How Does Medicare Part D Work?
Medicare Part D, the part of Medicare that covers prescription drugs, is sold by private companies, who are authorized by the Government’s Medicare program to provide Part D plans. These plans are approved on an annual basis, and generally, are sold as an annual contract.
In most states, there are 30-40 plans that are offered and premiums range from approximately $15/month to $100+/month. So there is a big range. Likewise, there is a big variance in the benefits provided by the plans, so it is essential to compare based on your specific needs, medications, etc. The plans can, and often do, change each calendar year. If your medication needs change, the plan changes, or something changes about your health, you can, and should, re-evaluate the plans on an annual basis. You can change plans during the annual election period (AEP), which runs from October 15-December 7 each year.
Medicare Part D plans can typically be used at most “chain” pharmacies, and many plans also have a mail-order option. However, it is important to check with your current pharmacy, particularly if you use a local or independent pharmacy, to make sure that they accept your plan.
When you pick up your medications at the pharmacy, you will pay a co-pay amount that is called the “Initial Coverage Level”, unless you have not met your plan deductible or have entered into the “coverage
gap”. If you enter into the coverage gap, which starts at $2930 in retail costs, you will pay a larger portion of the costs of your medication – 50% on brand name medications and 95% on generic medications.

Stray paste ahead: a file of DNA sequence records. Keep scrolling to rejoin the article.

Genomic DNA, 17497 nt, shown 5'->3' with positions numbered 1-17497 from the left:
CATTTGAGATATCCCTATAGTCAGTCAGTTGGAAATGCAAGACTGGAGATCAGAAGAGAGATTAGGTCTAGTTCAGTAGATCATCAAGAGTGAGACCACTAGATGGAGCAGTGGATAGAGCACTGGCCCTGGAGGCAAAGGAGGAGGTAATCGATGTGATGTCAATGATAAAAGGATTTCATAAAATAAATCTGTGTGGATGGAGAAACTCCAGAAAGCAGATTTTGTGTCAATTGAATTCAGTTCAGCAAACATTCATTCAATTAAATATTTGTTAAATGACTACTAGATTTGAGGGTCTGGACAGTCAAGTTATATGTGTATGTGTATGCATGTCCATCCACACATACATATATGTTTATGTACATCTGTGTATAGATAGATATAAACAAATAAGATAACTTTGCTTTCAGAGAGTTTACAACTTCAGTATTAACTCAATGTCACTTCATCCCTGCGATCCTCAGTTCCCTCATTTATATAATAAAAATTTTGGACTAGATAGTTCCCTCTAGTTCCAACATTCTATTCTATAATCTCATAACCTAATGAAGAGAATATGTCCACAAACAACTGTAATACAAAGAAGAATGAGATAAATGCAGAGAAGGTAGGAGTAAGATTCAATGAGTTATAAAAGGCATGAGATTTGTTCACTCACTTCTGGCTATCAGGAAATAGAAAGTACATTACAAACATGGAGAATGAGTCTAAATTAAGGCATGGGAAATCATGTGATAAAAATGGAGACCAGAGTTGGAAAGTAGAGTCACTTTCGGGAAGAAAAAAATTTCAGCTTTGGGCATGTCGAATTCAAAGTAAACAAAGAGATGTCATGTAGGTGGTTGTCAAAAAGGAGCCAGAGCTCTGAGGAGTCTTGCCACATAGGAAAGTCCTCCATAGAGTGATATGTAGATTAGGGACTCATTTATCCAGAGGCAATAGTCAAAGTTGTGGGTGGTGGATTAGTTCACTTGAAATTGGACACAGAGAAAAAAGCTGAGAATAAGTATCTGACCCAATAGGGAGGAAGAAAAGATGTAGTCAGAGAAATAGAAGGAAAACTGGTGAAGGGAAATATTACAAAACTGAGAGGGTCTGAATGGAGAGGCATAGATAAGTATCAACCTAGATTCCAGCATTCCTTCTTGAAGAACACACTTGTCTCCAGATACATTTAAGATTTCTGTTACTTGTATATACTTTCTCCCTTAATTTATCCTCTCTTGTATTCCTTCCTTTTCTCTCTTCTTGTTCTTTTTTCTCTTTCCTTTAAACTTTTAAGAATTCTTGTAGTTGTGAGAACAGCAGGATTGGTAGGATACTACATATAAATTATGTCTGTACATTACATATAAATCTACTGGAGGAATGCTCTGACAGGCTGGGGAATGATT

Part D plans can be used nationwide, in most cases, at chain pharmacies that accept your plan. However, if you plan to be traveling, it is always a good idea to either take your medications with you or call ahead to make sure there will not be a problem picking up your medications where you will be.
Part D plans are an important part of your future financial security, as the average person on Medicare does need multiple medications at some point. That said, it is an optional part of Medicare. You do not have to enroll in a Part D plan. If you do not, though, there is a penalty that Medicare charges. The penalty is 1% per month that you don’t have a Part D plan. This 1% is applied to your premium when you do sign up for a plan. For example, if you decline a plan for a year, then you would pay a 12% penalty on your premium when you do sign up.
If you have any questions about Part D or want more information, please contact us on our Website. Or, you can call us at 877.506.3378.Source: medicare-supplement.us